Culminating a day of stimulating debate, Catalonian electronic artist Marcel.li Antunez Roca will give a performance-presentation, Transpermia, of his Project Daedalus, which took place this year on zero gravity flights organised by Arts Catalyst with the Russian space agency.

£15, £12 Concessions. £10 ICA Members

August.11.2003 Space News

Happy Birthday to the Martian Chronicler... The Planetary Society offers you a page to wish Ray Bradbury a Happy Birthday: Planetary Society: Bradbury's Birthday. More info at Help Ray Bradbury Celebrate a Martian Birthday - Planetary Society/SpaceRef - Aug.10.03

Congratulations to the happy space couple... Overcoming the resistance of space agency bureacrats in both Russia and the US, Yuri Malenchenko and Ekaterina Dmitriev finally got to make their wedding vows between earth and space: A marriage made in orbit: Cosmonaut, earthbound bride wed in space service - Florida Today - Aug.11.03

August.8.2003 Space News

Canadian Mars program in peril according to the Mars Society of Canada. The Phoenix project, recently selected by NASA for a 2007 mission to Mars, will include instruments from a Canadian group to study the Martian atmosphere: Canadians Selected for 2007 Mars Mission - Mars Society of Canada - Aug.6.03

However, cutbacks in funding threaten the ability of Canadian researchers to participate in this and other projects:

Unfortunately, these and future opportunities for Canadian science and industry are now in peril: the 2003 federal budget contained none of the funds necessary to pursue the Canadian Space Agency's newly planned Mars involvement. Recognizing Canada's wealth of expertise, the Mars Society of Canada is part of a coalition of student and space advocacy groups including the Canadian Space Society, the Carleton University Mechanical and Aerospace Society, and the Students for the Exploration and Development of Space. We have initiated a petition to the House of Commons (Marssociety.ca/petition) and embarked on a campaign to inform the public of our nation's scientific and technological prowess, its economic benefits, and its relevance to our understanding of the Earth.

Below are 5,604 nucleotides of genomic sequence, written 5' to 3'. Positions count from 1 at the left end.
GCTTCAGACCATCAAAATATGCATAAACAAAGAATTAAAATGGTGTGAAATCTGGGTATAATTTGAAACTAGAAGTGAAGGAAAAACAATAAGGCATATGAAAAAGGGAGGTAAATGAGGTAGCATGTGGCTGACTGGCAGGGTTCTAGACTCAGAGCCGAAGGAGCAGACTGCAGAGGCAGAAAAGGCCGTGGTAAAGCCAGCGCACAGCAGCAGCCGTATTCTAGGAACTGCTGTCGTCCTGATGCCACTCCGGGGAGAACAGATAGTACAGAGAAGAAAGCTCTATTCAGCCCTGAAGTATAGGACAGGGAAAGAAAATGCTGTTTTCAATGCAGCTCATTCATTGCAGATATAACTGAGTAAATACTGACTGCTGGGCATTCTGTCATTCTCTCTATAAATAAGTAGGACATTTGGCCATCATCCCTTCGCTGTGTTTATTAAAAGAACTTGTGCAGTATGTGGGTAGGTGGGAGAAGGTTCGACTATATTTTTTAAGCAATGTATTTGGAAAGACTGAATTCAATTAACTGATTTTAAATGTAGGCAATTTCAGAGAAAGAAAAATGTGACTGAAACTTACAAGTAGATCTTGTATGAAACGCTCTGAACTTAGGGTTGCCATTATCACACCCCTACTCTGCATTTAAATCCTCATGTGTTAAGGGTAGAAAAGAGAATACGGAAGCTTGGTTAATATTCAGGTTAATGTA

August.7.2003 Space News

Lots of space & rocketry resources are available at the home web site of Mark Goll. He runs the advanced rocketry company Texas Spacelines and also devotes much effort apparently to developing educational and advocacy materials for space and rocketry. I list some of his sections here:

Thanks go to Kert Kaido for pointing me to Goll's site.

August.5.2003 Space News

University hits Mars jackpot... NASA selected a collaboration led by a group at the University of Arizona to develop a Mars lander for 2007. The head of the Arizona group, Peter Smith, is also, by the way, a steering committee member in the Mars Society. Furthermore, according to a Mar Society announcement, the Scout missions were first proposed by the Society in 1998 and accepted by NASA in 2000. Who says space advocacy organizations don't make an impact?

Love finds a way in space... Looks like the wedding will happen despite space bureaucracies in both Russia and the USA: ISS wedding is on - spacetoday.net - Aug.4.03

August.4.2003 Space News

News briefs ... Arthur C. Clarke (via 3-D projection), Freeman Dyson, and other futurist thinkers to meet in Colorado at the Telluride Tech Festival : Futurists Flock to Telluride to Roadmap Space Exploration Goals - Space.com - Aug.4.03 ...

... India and Chinese space programs growing :

... Disney to offer ground based ride to space Mission: SPACE Ready to Take Guests on Flights to Mars - Space.com - Aug.4.03

August.3.2003 Space News

Aviation & Space art ...The latest issue of Fine Arts Magazine has these interesting articles on aviation & space art:

Plus there is this article Space Art: Drift Painting in a Microgravity Environment
by Frank Pietronigro - Fine Arts Magazine - Aug.03
. The author Frank Pietronigro describes his space arts projects on planes flying parabolic trajectories to provide periods of microgravity.

Via these articles I found the Air Force Art site, which offers a large gallery including this space art collection: The Air Force Art Collection -Space. (Unfortunately, the on line images are rather small.)

August.1.2003 Space News

Arctic Mars letters... Checkout the reports by April Childress on the experiences of her and her husband during the Mars simulations on Devon Island this summer sponsored by the Mars Society.

Solar sails in New York.... The Planetary Society shows off a section of the Cosmos 1 solar sail at the Hayden Planetarium in New York City:

Cosmos 1 Unfurls One of its 47-Foot Blades at Centennial of Flight in NYC :
Solar Sail Blade Gives Public a First Look at Future Space Flight Technology
- Planetary Society - July.28.03

Note that your name can fly on the Cosmos 1 if you register by August 20.

Continue to July 2003 articles in archive

HobbySpace News Articles Index 1999-2003